a person or thing that creams.
a small jug, pitcher, etc., for holding cream.
a container or apparatus for separating cream from milk.
a refrigerator in which milk is placed to facilitate the formation of cream.
a nondairy product in powder or liquid form, made chiefly from corn syrup solids and used as a substitute for cream, especially for coffee cream.

Origin of creamer

First recorded in 1855–60; cream + -er1




the fatty part of milk, which rises to the surface when the liquid is allowed to stand unless homogenized.
a soft solid or thick liquid containing medicaments or other specific ingredients, applied externally for a prophylactic, therapeutic, or cosmetic purpose.
Usually creams. a soft-centered confection of fondant or fudge coated with chocolate.
a purée or soup containing cream or milk: cream of tomato soup.
the best part of anything: the cream of society.
a yellowish white; light tint of yellow or buff.

verb (used without object)

to form cream.
to froth; foam.
Informal. to advance or favor only the wealthiest, most skilled or talented, etc., especially so as to reap the benefits oneself: Management is creaming by advancing only the most productive workers.
Also cream one's jeans. Slang: Vulgar.
  1. to have an orgasm, especially to ejaculate or experience glandular lubrication of the vagina.
  2. to be overcome, as in rapturous admiration or delight.

verb (used with object)

to work (butter and sugar, or the like) to a smooth, creamy mass.
to prepare (chicken, oysters, vegetables, etc.) with cream, milk, or a cream sauce.
to allow (milk) to form cream.
to skim (milk).
to separate as cream.
to take the cream or best part of.
to use a cosmetic cream on.
to add cream to (tea, coffee, etc.).
  1. to beat or damage severely; lambaste.
  2. to defeat decisively.
  3. to accomplish, especially to pass (a test or course), with great ease and success: She creamed the math test, getting the highest grade in the class.


of the color cream; cream-colored.

Origin of cream

1300–50; Middle English creme < Anglo-French, Old French cresme < Late Latin chrīsma chrism Unabridged Based on the Random House Unabridged Dictionary, © Random House, Inc. 2019

Examples from the Web for creamer

Historical Examples of creamer

  • Creamer, here, started a little while ago to find out what you had shot.

  • Biddy, git the creamer from the well and give the genl'man a glass of milk.

    Rose Charlitte

    Marshall Saunders

  • It was learned that all the Creamer children save Mabel had the measles.

    The Corner House Girls

    Grace Brooks Hill

  • Mrs. Creamer's balls were, as Norman had once said, the balls of the season.

    Gordon Keith

    Thomas Nelson Page

  • "He says he knows Wickersham--your friend," said Mr. Creamer, with a sly look at Norman.

    Gordon Keith

    Thomas Nelson Page

British Dictionary definitions for creamer



a vessel or device for separating cream from milk
a powdered substitute for cream, used in coffee
mainly US and Canadian a small jug or pitcher for serving cream



  1. the fatty part of milk, which rises to the top if the milk is allowed to stand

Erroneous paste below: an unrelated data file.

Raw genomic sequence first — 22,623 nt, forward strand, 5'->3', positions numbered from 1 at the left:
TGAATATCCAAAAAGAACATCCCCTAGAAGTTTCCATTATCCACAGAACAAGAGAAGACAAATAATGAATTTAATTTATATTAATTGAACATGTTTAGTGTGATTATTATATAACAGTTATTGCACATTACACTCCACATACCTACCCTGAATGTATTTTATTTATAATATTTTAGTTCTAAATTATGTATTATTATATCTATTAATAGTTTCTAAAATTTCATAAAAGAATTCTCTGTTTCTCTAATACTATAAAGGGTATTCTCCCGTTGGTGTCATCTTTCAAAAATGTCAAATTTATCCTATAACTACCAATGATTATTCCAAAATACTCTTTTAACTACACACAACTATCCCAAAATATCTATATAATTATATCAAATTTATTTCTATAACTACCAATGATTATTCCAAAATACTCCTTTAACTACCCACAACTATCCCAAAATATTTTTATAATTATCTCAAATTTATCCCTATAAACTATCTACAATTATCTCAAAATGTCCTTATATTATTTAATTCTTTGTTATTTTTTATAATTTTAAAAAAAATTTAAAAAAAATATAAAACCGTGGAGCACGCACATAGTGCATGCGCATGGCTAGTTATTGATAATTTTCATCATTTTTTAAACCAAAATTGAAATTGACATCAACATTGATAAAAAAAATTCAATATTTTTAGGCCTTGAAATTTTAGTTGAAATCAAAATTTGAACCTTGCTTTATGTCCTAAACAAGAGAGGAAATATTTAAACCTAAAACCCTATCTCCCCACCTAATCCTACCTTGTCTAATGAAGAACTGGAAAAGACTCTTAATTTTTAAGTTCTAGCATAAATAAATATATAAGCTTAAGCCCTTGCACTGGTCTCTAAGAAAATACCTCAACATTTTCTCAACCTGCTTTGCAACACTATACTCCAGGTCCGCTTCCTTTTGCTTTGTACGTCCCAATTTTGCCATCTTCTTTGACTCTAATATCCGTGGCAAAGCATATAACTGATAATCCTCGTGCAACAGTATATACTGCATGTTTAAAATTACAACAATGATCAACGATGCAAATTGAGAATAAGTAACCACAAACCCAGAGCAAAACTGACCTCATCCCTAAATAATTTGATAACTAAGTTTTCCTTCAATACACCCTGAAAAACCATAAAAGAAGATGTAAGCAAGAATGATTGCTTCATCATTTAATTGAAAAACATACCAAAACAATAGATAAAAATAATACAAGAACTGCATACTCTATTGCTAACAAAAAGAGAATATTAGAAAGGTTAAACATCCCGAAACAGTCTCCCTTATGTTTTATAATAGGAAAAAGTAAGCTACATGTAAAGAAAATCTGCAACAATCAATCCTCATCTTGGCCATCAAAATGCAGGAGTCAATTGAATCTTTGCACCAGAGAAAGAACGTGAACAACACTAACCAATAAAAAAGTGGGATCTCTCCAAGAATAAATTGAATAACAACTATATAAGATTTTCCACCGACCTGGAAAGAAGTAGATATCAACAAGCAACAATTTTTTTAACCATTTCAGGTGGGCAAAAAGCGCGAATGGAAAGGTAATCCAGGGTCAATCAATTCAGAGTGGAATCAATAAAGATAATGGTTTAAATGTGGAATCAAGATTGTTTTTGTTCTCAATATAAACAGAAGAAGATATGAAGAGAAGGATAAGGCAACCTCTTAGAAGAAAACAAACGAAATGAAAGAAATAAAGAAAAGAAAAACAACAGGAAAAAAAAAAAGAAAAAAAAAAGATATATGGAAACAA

2. (as modifier)cream buns
anything resembling cream in consistencyshoe cream; beauty cream
the best one or most essential part of something; pickthe cream of the bunch; the cream of the joke
a soup containing cream or milkcream of chicken soup
any of various dishes, cakes, biscuits, etc, resembling or containing cream
a confection made of fondant or soft fudge, often covered in chocolate
cream sherry a full-bodied sweet sherry
  1. a yellowish-white colour
  2. (as adjective)cream wallpaper


(tr) to skim or otherwise separate the cream from (milk)
(tr) to beat (foodstuffs, esp butter and sugar) to a light creamy consistency
(intr) to form cream
(tr) to add or apply cream or any creamlike substance toto cream one's face; to cream coffee
(tr sometimes foll by off) to take away the best part of
(tr) to prepare or cook (vegetables, chicken, etc) with cream or milk
to allow (milk) to form a layer of cream on its surface or (of milk) to form such a layer
(tr) slang, mainly US, Canadian and Australian to beat thoroughly
(intr) slang (of a man) to ejaculate during orgasm
Derived Formscreamlike, adjective

Word Origin for cream

C14: from Old French cresme, from Late Latin crāmum cream, of Celtic origin; influenced by Church Latin chrisma unction, chrism
Collins English Dictionary - Complete & Unabridged 2012 Digital Edition © William Collins Sons & Co. Ltd. 1979, 1986 © HarperCollins Publishers 1998, 2000, 2003, 2005, 2006, 2007, 2009, 2012

Word Origin and History for creamer

1858, "dish for skimming cream," agent noun from cream (v.). As "a pitcher for cream," from 1877.



early 14c., creyme, from Old French cresme (13c., Modern French crème) "chrism, holy oil," blend of Late Latin chrisma "ointment" (from Greek khrisma "unguent;" see chrism) and Late Latin cramum "cream," which is perhaps from Gaulish. Replaced Old English ream. Re-borrowed 19c. from French as creme. Figurative sense of "most excellent element or part" is from 1580s. Cream-cheese is from 1580s.



mid-15c., "to foam," from cream (n.). Meaning "to beat, thrash, wreck" is 1929, U.S. colloquial. Related: Creamed; creaming.

Online Etymology Dictionary, © 2010 Douglas Harper

creamer in Medicine




The yellowish fatty component of unhomogenized milk that tends to accumulate at the surface.
A pharmaceutical preparation consisting of a semisolid emulsion of either the oil-in-water or the water-in-oil type, ordinarily intended for topical use.
The American Heritage® Stedman's Medical Dictionary Copyright © 2002, 2001, 1995 by Houghton Mifflin Company. Published by Houghton Mifflin Company.